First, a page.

An Taisce calls for rejection of Johnny Ronan’s Dublin skyscraper

Developer has again appealed to An Bord Pleanála for 22-storey tower on Tara Street

Developer Johnny Ronan was last month refused permission by Dublin City Council, for a second time, to build a 22-storey tower, Dublin’s tallest building, on Tara Street.

Developer Johnny Ronan was last month refused permission by Dublin City Council, for a second time, to build a 22-storey tower, Dublin’s tallest building, on Tara Street.

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National heritage body An Taisce has urged An Bord Pleanála not to approve developer Johnny Ronan’s plans to build Dublin’s tallest building on Tara Street.

Mr Ronan was last month refused permission by Dublin City Council, for a second time, to build a 22-storey tower overlooking the river Liffey opposite the Custom House.

The council said the proposed tower would have a “significantly detrimental impact due to its scale and bulk on the setting and character of the Custom House” and on views from as far away as Harcourt Street to the south, Lord Edward Street in Christchurch to the west and the Five Lamps on the North Strand.

Mr Ronan has in recent days appealed the council’s decision to An Bord Pleanála on the grounds that the scheme complies with the council’s own development plan for the area, and has requested the board hold a public hearing on the proposal.

However, An Taisce said the board should uphold the council’s refusal and make particular note of the detrimental effect the tower would have on the “riverscape” and O’Connell Street.

“We submit that the holding of an oral hearing would be a waste of time and resources. There are no changes in circumstances in warranting a reconsideration of the refusal of the previous application,” it said.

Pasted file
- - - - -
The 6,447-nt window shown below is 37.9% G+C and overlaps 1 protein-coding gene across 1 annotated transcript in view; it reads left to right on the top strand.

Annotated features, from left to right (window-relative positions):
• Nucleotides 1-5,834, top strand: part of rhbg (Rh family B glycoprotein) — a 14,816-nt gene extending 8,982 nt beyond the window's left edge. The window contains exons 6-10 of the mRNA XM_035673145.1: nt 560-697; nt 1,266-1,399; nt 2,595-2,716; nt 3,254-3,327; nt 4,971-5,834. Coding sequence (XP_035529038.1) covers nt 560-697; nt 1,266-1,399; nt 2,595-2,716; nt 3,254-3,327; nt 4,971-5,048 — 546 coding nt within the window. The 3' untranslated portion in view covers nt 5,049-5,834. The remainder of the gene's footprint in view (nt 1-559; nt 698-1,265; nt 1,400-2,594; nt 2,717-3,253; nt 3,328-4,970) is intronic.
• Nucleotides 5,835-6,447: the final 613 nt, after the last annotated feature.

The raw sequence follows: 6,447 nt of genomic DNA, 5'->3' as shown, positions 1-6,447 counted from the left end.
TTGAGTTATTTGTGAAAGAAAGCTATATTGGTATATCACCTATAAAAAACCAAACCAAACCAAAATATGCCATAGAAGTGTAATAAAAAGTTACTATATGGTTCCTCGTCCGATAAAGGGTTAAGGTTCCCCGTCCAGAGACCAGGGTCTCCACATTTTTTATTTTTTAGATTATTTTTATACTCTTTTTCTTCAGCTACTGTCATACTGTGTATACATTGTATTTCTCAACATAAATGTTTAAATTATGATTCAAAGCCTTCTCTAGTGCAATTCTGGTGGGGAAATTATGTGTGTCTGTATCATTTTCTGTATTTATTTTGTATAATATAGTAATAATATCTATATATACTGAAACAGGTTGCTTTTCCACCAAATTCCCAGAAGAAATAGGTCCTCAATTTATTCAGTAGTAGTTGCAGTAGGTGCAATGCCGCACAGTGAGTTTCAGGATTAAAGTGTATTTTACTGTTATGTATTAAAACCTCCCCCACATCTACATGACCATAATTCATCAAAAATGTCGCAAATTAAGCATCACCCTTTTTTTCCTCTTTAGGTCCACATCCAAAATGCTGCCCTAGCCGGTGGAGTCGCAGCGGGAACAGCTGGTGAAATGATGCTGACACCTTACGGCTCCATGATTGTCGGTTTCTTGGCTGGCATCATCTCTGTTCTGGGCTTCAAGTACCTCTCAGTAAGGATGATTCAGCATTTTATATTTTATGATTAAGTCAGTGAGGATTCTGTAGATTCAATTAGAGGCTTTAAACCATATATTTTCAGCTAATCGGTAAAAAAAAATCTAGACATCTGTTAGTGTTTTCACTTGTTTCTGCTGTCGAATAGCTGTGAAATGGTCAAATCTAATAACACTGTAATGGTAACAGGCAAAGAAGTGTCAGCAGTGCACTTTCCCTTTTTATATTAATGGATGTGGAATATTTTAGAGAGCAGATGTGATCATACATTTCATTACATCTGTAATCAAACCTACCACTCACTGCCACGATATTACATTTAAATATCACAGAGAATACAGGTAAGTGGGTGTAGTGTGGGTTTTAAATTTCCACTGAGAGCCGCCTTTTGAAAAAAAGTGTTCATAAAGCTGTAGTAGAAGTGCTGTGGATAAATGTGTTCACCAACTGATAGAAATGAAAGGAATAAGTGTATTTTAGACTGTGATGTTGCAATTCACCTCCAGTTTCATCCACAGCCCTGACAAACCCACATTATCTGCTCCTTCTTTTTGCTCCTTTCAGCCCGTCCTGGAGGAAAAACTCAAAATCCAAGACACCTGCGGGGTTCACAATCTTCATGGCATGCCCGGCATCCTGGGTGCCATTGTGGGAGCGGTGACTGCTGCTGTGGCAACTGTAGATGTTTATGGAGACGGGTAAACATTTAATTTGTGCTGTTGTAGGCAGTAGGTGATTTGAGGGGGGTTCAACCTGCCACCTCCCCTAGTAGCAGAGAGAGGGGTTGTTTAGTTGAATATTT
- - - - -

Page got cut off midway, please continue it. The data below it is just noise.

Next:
Mr Ronan made his first attempt to secure permission for his tower in May 2017, but it was refused by the council in July last year because, it said, of the potential detrimental effect on most of the historic core of the city. He appealed to the board but it upheld the council’s decision against the recommendation of its own inspector, who said the scheme should be given the go-ahead.

Midtown plan

While the 88m high tower has now been refused three times, its height is permissible under the council’s plans for the area. The George’s Quay Local Area Plan, approved by councillors in 2012 to govern the creation of a new “midtown” for the city south of the Liffey to Pearse Street, and from Hawkins Street to Lombard Street, allows a 22m building.

The site was one of just four in the city earmarked for high-rise buildings, along with the docklands and Connolly and Heuston stations, under the Dublin City Development Plan approved last year.

Separately, the new owners of the Apollo House site, also on Tara Street, have refused to comment on whether they would be open to the use of the plot for the construction of an underground metro station.

Residents of the nearby College Gate apartment complex, which has been earmarked for demolition for the construction of an underground station for the MetroLink rail line, have called for site of the recently demolished Apollo House to be used instead.

The site was recently bought by Pat Crean’s Marlet Property Group for more than €40 million. While the group has refused to comment on the metro station proposal, it is understood to want to build on the site ahead of the development of the metro, the construction of which is not due to start before 2021.

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